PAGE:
This Issue Update newsletter is part of a series that provides more information on each priority issue on the Alliance's 2022 Legislative Agenda. The Legislative Agenda is crafted annually in partnership with early childhood organizations that are advancing legislative policy solutions related to health, safety, food security, economic security, and early care and education. The nine priority issues were selected by the Alliance's 21 member Steering Committee.


Increase Access to Safe, Stable, and Affordable Housing for all Children

Safe, stable, and affordable housing is both a key social determinant of health and essential to children’s well-being and success. Housing instability, homelessness, and unsafe housing contribute to childhood trauma, risk, and negative outcomes. 

Increasing state investments in affordable housing, reducing homelessness, and improving the health and safety of rental housing are critical to improving children’s outcomes.

The Alliance supports the Vermont Affordable Housing Coalition in securing full statutory funding for the Vermont Housing and Conservation Board (VHCB); promoting continued state investments in programs to reduce homelessness; ensuring that the Emergency/General Assistance Program continues to effectively serve Vermont children and families; and improving the health and safety of the state’s rental housing stock.

The FY23 Budget as passed by the House includes a $10m increase in base funding for VHCB. While still short of full statutory funding, this increase is an improvement to the level funding in the Governor’s Recommended FY23 Budget. 

The Rental Housing and Safety bill, S. 210, was passed by the Senate earlier this month and is currently being debated in the House General, Housing, and Military Affairs Committee. In addition to creating a new uniform statewide Rental Housing and Safety code, this bill also includes a $20m appropriation for the Vermont Housing Improvement Program (VHIP) to cover the costs of bringing vacant and blighted rental units back into the rental market. Advocates have been pushing for a statewide rental housing and safety code for many years and are hopeful this legislation will pass this year. 

The omnibus housing bill, S. 226, was also passed by the Senate and is being considered in the House General Committee.  The bill contains several provisions including Act 250 permit reform, grants for employer housing, and the Governor’s proposed $15m “Missing Middle Home Program” to help middle-income Vermonters afford a home. We are hopeful that this bill will pass as well.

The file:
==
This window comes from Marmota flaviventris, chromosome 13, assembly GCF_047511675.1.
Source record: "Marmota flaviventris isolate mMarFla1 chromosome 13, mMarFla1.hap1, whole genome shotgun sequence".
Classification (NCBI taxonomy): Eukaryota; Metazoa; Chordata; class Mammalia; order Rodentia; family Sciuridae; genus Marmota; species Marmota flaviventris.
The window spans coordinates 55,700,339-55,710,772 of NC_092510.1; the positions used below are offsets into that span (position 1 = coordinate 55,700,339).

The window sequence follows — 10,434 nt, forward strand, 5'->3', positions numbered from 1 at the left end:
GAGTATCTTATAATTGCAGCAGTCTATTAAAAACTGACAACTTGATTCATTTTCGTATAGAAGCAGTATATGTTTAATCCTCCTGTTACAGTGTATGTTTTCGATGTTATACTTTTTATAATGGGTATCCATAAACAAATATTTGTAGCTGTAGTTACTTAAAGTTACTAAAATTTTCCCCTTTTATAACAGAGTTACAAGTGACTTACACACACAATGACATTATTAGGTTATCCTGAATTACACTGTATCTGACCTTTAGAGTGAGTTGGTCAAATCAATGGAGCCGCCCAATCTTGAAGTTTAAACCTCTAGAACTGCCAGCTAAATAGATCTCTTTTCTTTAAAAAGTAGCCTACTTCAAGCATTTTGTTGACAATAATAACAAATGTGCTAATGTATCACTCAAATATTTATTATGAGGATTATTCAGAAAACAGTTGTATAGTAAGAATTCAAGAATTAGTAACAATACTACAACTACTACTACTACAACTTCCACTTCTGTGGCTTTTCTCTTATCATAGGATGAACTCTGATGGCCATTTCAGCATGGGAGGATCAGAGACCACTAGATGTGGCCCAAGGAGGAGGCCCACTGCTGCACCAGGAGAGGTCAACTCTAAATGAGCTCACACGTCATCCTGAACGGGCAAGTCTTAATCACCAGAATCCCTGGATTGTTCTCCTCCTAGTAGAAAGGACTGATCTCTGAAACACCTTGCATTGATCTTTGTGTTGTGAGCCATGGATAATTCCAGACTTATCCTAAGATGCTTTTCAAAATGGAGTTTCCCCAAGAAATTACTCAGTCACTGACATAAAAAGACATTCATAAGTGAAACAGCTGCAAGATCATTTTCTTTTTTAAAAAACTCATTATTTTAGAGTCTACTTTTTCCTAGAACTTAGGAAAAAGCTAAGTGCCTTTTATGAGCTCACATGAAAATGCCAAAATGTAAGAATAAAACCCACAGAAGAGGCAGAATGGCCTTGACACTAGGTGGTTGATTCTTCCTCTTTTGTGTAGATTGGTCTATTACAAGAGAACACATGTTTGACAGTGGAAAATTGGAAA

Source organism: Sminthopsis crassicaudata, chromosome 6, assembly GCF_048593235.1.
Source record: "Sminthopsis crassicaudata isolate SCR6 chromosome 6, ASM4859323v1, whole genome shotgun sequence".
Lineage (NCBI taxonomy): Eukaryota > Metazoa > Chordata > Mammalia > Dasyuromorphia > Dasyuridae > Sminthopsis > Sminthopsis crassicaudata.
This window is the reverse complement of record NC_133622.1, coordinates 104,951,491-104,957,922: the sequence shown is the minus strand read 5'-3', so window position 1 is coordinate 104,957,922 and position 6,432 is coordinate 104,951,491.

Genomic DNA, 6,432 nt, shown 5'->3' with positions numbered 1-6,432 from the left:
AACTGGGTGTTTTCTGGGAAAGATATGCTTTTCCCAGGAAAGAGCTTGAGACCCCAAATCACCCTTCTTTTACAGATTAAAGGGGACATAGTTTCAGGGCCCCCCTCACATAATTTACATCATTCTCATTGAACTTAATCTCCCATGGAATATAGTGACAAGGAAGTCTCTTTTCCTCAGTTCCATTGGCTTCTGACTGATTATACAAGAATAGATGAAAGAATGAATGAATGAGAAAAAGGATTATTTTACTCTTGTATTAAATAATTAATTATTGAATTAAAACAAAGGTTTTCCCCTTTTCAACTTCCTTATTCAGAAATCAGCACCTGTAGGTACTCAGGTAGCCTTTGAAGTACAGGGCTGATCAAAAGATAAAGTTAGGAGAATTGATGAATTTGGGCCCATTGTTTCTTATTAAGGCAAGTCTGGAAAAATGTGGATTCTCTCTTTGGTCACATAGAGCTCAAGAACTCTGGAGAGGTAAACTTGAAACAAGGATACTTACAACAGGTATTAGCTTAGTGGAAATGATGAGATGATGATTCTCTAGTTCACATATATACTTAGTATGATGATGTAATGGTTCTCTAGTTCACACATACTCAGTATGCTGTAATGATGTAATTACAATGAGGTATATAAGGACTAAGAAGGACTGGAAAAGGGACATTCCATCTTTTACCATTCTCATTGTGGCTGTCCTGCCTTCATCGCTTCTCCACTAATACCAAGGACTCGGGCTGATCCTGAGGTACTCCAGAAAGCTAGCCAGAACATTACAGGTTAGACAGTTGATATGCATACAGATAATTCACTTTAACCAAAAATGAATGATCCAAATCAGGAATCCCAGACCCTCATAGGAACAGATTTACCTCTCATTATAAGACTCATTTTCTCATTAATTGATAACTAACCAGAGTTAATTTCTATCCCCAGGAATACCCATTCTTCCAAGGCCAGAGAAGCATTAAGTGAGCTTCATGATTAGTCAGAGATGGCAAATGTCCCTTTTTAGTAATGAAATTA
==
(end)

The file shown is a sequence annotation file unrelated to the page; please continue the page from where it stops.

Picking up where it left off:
The Emergency/General Assistance Housing Program is continuing to use federal funds to keep children and families in hotels and motels through March 2023. The long term future of this program is still being discussed, and the Alliance will continue to monitor this program to ensure that children and families are effectively served.


Data and Talking Points

  • Strategic investments in housing, financial supports, and services help reduce and prevent homelessness; improve the lives of children, families, and vulnerable Vermonters; improve their physical and mental well-being; and improve their chances to succeed and live independent lives – all while building strong, healthy communities.


  • Women who are homeless while pregnant are 50 percent more likely to have a low-birth weight baby and more than 30 percent more likely to have a preterm delivery than women who were not homeless while pregnant. 


  • Vermont has a severe and protracted housing shortage: our vacancy for multi-family housing has ranged from 1% – 2% statewide for many years.

Lead Organization

Vermont Affordable Housing Coalition

At the Vermont Affordable Housing Coalition (VAHC), they are committed to ensuring all Vermonters have decent, safe and affordable housing. They are not a housing provider, but rather a coalition of over 90 members who work together to increase access to safe, decent, affordable housing in Vermont. Our primary focus is education, advocacy, and outreach. 


Their coalition represents much of Vermont’s affordable housing landscape. This includes non-profit affordable housing developers, community land trusts, housing and homeless advocacy groups, public housing authorities, regional planners, economic service providers, funders, state agencies, and others. VAHC advocates for affordable housing interests and the interests of low-income Vermonters at the state and federal levels.



Resources and Advocacy Tools


The Vermont Early Childhood Advocacy Alliance is a statewide coalition formed in 2000 of early childhood professionals, parents, organizations, businesses, and strategic partners committed to improving public policies that impact young children between birth and age eight in the areas of health, safety, food security, economic security, and early care and education.

The Alliance crafts an annual Legislative Agenda in partnership with early childhood organizations, provides year-round advocacy support, and facilitates meaningful interactions with policymakers at key times during the decision making process.


7 School Street | Montpelier , Vermont 05602

The Vermont Early Childhood Advocacy Alliance is a program of the Vermont Community Loan Fund.

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